Не дворянское это дело тратить на поход в магазин или фитнес-клуб массу времени.

=??? It’s not in a nobleman's nature to spend much time going to a shop or a fitness club.

I assume "дворянское" is the neuter nominative of "дворянский", but does it serve the function of a substantive here with the meaning of "nobleman's" like "mine/yours", with some word implied: "nobleman's (nature/etc)"? That is, instead of an attributive meaning: "nobleman-related" like "my/your"?

I suppose "это дело" serves as the dummy subject corresponding to "it" in English, with the real subject being "тратить ..."?

Can I interpret the sentence more literally as:

Not a nobleman's {substantive}, this thing, to spend much time going to a shop or a fitness club.

If so, should I use the neuter nominative "моё/mine" to express the idea of "It’s not in my nature to do X" or more literally "It’s not mine, this thing, to do X"?

Не моё это дело тратить на поход в магазин или фитнес-клуб массу времени.

Or does the word order of "Не дворянское это дело" come from "Это не дворянское/моё дело" {attributive}?

4 Answers 4


Не дворянское это дело literally means "it's not a nobleman's job", but it's used here as a set phrase meaning "it's beneath you (to spend much time etc.)".

It's more often used as не царское это дело ("it's not a royal's job")

In не моё это дело the idiomatic meaning is lost, so it just has the literal meaning of "it's not my job".

  • I would agree with a lack of an idiomatic meaning. Не моё это дело stands for it's none of my business. Jul 29, 2018 at 8:11

Probably, that's a modification of a more popular expression:

Не барское это дело:


Барин (originally, боярин) - in olden times (like 1.5-2 centuries ago), a higher class man, master to his servants, etc. (often addressed so and referred to by them). Also, барыня (fem.).

The phrase is often used in the meaning 'it's not worth my (his) time and effort, [I'd (he'd) rather hire somebody for that]'. The modification 'не царское...' is typically limited in usage to cases where a real boss is involved. The version 'не дворянское...' can carry a flavour 'it's below one's self-respect, not worth doing at all'.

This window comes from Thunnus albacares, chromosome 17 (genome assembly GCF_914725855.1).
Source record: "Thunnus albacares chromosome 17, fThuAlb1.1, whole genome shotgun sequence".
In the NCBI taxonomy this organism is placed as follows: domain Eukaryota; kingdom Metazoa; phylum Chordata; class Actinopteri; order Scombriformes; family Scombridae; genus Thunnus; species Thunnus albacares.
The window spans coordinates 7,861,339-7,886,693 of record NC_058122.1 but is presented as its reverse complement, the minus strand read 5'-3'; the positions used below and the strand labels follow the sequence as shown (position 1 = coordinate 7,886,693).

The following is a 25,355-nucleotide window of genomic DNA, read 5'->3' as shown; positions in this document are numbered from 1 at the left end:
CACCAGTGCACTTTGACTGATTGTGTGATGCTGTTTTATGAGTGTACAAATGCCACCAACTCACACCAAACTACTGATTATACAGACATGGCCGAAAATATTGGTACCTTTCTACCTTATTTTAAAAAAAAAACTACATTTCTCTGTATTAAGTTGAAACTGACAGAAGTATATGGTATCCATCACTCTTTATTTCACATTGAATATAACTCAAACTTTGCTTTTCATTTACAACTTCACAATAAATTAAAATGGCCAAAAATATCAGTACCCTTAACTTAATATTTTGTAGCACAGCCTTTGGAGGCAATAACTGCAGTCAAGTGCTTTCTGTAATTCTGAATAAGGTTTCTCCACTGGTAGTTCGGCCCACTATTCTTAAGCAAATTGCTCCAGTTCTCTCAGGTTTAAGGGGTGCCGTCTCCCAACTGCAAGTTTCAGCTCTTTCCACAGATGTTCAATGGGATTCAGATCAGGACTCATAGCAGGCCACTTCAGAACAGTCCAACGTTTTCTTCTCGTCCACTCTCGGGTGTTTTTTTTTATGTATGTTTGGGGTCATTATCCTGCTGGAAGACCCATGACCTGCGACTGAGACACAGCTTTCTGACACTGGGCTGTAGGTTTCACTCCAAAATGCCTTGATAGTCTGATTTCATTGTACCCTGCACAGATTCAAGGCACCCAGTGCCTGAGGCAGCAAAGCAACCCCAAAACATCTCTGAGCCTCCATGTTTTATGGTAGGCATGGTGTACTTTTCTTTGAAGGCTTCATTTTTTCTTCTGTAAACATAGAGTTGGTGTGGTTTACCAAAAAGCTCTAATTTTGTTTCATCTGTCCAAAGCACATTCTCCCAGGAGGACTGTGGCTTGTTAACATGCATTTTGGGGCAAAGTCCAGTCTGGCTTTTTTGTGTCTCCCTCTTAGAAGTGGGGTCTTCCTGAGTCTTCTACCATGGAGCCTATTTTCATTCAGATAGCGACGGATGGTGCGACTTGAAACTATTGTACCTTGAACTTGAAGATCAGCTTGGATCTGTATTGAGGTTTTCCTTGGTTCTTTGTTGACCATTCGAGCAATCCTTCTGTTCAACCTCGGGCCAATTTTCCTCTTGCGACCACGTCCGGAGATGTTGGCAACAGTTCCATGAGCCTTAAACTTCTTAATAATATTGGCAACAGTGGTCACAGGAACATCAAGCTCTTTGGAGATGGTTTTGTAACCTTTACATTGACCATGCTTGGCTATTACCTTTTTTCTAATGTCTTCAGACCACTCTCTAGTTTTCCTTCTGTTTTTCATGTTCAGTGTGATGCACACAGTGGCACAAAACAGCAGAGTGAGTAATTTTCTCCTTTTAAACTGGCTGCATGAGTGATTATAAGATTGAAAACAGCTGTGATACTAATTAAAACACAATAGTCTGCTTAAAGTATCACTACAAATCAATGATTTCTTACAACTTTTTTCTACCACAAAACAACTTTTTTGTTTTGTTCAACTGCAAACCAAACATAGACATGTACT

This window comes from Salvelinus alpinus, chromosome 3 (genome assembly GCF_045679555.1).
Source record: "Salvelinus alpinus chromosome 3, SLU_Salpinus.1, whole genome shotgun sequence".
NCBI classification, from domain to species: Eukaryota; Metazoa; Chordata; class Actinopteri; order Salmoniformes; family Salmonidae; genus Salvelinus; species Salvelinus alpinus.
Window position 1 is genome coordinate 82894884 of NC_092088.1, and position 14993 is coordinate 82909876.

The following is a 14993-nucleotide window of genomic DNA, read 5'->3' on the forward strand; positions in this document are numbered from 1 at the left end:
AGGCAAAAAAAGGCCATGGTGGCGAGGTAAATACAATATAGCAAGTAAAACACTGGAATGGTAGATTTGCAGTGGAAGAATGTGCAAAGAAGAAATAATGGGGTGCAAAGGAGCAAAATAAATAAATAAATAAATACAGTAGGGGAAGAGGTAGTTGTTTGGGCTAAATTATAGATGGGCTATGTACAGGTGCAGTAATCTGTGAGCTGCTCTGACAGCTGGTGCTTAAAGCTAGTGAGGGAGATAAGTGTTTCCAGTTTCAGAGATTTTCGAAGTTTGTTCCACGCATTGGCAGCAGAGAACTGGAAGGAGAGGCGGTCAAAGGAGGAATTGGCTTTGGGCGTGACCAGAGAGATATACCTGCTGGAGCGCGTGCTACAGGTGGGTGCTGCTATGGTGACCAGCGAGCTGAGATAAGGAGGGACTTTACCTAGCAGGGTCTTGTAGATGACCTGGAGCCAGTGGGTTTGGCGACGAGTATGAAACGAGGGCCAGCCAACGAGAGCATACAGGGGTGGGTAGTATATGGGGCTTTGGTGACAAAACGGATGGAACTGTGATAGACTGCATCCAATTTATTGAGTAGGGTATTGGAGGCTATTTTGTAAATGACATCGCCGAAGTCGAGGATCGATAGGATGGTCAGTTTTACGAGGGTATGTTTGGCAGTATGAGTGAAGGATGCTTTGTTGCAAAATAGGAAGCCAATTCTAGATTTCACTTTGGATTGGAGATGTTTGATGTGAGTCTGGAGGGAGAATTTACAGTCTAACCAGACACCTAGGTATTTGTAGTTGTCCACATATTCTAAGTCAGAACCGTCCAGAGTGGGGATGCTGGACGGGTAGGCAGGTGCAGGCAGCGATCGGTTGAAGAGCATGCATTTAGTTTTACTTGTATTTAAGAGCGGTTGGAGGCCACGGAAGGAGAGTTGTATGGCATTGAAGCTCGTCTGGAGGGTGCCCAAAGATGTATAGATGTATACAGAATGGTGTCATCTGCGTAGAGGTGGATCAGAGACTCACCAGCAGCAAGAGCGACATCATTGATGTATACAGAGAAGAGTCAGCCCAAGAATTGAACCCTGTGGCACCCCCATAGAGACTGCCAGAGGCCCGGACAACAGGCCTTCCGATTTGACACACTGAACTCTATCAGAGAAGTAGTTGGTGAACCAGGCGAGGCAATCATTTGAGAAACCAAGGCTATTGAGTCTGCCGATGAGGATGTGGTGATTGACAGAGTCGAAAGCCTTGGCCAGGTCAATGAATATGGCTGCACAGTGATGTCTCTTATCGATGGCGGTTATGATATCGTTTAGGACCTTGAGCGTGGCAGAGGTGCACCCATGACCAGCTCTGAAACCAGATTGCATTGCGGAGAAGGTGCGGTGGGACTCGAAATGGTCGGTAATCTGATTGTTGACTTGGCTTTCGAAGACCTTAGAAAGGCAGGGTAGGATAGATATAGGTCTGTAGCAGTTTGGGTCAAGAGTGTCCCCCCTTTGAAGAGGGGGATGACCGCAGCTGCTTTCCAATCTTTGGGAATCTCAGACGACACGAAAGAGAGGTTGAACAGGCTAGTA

Speaking of the sense 'It's not in someone's nature...': one can use a more literal expression like мне это занятие не по душе or (мне) не хотелось бы с этим возиться.

  • However, the example of use of "не барское дело" at the link means "this isn't in massa's competence [to seek AND find profit]".
    – yury10578
    Jul 24, 2018 at 8:51

This conversational expression, which is indeed much more popular in the form @Quassnoi points out: "не царское это дело"--"not a job for a tsar", means more precisely "I/you/... won't bother with that" OR even "I/... won't bother [those are sour grapes]".

The expression might come from a vulgar joke, where tsar refuses to get intimate with a girl, on the lines: "not a job for a tsar! but if I order it, she'll get intimated all right".

Or both joke and expression might share the same origin, reflected in the expression's form as in the question. I've never encountered a variant with "дворянское дело", but might have heard a variant with "барское дело"--"massa's job".


“It’s not in someone's nature to do X”

  • Не в его́ нату́ре / хара́ктере / обыкнове́нии де́лать X.
  • Не в мои́х пра́вилах / привы́чках де́лать X.
  • Ему́ несво́йственно де́лать X.

Not a nobleman's {substantive}, this thing, to spend much time going to a shop or a fitness club.

No, дворя́нское is not substantivised, nor does it imply a noun. It is simply an adjective that agrees with the neuter noun де́ло. "Не дворя́нское э́то де́ло" can be parsed in two ways:

  • Э́то (-) не дворя́нское де́ло (This is not a nobleman's affair)
  • Э́то де́ло (-) не дворя́нское (This affair is not nobleman's)

(Normally we don't write the dash for a copula before не.)

  • Thanks for parsing the phrase. This separated structure was exactly what I found puzzling. I suppose "Не дворянское" is pushed forward to emphasise the idea of "whose"? Jul 24, 2018 at 13:35
  • @Con-gras-tue-les-chiens, exactly. Jul 24, 2018 at 13:41

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